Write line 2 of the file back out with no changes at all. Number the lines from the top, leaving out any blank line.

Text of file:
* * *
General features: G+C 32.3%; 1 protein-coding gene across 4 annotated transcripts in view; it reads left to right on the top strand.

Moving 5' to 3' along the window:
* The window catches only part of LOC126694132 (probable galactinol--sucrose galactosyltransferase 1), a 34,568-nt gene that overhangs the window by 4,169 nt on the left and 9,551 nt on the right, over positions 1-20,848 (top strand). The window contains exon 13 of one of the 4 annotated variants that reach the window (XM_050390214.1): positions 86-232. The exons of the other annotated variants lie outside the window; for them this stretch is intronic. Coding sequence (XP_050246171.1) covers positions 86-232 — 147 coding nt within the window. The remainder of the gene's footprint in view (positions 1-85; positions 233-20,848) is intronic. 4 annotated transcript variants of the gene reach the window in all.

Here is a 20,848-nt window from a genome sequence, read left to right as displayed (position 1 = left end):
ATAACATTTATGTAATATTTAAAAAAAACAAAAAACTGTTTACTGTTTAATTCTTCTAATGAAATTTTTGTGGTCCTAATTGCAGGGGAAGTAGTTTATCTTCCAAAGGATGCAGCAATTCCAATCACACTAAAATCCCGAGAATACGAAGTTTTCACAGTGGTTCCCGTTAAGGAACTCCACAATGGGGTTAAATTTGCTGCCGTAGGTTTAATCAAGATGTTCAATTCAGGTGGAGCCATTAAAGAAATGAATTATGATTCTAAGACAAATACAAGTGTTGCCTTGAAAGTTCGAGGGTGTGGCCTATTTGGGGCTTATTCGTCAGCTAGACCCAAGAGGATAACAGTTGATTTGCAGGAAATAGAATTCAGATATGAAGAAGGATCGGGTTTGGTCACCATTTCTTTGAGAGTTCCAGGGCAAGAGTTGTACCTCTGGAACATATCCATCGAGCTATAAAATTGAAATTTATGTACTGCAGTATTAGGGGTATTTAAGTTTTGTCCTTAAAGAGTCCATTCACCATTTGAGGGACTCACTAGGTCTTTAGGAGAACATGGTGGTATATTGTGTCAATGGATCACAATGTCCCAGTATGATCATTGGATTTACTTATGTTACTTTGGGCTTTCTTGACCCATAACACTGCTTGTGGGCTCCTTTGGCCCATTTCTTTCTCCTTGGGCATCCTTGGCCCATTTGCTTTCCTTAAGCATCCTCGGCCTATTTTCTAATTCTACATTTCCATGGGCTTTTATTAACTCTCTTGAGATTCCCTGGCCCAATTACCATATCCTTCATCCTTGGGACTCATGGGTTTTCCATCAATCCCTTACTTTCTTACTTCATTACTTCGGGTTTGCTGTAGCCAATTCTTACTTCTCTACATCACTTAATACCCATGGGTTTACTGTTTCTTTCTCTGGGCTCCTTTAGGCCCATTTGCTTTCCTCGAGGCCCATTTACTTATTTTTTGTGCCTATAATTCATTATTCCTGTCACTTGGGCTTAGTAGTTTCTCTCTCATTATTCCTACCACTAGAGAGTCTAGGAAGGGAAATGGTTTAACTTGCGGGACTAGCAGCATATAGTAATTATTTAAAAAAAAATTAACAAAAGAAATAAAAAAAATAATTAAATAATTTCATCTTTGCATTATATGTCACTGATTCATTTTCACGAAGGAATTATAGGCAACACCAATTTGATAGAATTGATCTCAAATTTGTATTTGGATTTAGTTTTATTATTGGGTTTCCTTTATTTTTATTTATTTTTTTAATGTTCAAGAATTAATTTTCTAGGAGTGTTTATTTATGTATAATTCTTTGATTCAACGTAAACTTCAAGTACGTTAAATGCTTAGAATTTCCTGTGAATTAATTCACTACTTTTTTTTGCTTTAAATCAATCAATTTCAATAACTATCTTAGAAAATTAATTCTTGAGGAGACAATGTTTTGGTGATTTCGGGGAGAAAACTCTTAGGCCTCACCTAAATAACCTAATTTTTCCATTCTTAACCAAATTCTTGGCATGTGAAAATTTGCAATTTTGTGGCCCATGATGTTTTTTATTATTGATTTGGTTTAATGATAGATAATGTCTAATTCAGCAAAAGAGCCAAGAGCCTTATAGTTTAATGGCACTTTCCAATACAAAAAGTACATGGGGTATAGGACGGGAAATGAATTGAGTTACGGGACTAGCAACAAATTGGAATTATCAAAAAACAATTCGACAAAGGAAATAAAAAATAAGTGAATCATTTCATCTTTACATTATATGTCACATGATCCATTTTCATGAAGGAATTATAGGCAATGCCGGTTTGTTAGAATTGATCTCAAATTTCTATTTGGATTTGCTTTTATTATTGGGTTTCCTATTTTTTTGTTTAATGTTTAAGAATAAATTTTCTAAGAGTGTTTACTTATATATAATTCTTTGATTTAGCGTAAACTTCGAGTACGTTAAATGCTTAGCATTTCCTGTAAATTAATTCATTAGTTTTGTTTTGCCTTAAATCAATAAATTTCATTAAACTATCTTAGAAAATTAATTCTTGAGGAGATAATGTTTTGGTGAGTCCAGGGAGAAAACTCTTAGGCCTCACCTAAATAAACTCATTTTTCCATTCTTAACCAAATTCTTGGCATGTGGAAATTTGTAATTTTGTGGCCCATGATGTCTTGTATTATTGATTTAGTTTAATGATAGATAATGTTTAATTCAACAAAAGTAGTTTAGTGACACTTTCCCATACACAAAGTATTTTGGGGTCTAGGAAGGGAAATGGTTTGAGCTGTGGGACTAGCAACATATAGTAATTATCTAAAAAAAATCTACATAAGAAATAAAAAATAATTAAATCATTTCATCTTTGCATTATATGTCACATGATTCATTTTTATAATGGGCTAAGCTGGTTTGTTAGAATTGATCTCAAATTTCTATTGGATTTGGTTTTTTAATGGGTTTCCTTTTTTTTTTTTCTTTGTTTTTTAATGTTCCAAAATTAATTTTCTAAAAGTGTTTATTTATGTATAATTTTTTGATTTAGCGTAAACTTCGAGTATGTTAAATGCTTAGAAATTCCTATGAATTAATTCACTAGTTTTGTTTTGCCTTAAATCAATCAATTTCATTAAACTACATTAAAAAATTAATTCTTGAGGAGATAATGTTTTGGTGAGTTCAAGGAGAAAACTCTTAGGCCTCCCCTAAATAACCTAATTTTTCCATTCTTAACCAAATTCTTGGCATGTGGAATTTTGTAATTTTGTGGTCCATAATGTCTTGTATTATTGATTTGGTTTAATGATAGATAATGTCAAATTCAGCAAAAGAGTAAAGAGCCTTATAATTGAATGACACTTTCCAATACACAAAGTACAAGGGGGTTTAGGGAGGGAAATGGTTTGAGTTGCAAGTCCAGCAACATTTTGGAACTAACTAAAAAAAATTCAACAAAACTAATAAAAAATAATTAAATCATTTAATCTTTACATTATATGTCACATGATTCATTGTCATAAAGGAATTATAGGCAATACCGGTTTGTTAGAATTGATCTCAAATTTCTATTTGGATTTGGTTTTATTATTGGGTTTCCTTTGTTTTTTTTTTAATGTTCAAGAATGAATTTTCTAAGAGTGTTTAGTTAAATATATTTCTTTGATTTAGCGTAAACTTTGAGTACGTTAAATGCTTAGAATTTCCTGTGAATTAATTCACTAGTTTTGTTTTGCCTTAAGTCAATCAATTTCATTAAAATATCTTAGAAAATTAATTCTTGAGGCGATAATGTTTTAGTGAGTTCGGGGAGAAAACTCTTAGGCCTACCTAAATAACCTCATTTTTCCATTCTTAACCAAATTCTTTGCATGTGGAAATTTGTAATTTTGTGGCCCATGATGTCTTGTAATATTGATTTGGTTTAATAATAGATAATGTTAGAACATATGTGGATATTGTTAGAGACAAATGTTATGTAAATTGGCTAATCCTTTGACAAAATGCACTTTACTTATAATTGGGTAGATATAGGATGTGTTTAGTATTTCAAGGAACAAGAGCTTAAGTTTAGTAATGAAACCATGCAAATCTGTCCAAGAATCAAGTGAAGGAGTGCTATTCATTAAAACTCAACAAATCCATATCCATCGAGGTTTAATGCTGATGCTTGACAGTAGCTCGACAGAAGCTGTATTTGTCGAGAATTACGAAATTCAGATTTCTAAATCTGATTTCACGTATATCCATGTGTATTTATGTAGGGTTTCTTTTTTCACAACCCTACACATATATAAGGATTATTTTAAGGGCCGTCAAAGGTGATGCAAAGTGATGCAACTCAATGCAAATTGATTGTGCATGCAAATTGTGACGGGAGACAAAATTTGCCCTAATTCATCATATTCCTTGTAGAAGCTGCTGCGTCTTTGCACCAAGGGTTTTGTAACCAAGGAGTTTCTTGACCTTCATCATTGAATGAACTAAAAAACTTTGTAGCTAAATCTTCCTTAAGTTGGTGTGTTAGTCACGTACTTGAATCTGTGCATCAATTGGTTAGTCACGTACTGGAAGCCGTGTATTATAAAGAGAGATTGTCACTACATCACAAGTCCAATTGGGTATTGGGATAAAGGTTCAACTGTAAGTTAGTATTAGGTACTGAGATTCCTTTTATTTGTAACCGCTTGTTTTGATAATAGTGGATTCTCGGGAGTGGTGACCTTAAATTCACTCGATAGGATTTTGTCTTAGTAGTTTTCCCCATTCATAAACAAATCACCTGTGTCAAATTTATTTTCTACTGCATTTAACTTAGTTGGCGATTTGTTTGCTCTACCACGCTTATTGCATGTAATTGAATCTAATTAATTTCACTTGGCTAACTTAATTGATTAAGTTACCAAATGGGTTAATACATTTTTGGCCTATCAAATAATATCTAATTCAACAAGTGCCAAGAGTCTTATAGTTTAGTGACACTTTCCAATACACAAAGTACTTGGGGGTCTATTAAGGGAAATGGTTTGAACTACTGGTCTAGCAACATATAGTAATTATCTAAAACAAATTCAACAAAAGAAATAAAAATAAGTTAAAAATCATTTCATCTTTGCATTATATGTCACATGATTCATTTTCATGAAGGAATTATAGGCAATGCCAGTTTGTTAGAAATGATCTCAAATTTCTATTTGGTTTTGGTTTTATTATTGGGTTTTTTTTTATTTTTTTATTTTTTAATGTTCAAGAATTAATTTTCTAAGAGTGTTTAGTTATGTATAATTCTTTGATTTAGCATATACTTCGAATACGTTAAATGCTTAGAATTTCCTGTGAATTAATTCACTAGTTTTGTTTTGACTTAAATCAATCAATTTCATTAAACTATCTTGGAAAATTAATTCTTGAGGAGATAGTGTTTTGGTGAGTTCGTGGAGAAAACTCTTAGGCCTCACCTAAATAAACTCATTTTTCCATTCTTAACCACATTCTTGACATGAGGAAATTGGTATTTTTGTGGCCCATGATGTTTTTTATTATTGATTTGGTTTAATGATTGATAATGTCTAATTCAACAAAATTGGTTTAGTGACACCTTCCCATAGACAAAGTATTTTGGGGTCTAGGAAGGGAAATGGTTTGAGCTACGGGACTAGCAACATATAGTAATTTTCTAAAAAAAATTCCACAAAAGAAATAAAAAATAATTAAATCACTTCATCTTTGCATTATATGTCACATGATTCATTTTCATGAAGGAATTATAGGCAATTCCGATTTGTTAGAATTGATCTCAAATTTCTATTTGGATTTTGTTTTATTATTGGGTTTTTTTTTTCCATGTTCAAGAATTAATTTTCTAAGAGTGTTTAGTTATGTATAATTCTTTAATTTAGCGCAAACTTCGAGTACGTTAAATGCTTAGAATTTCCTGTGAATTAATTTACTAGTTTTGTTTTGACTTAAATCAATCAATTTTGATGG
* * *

Moving 5' to 3' along the window: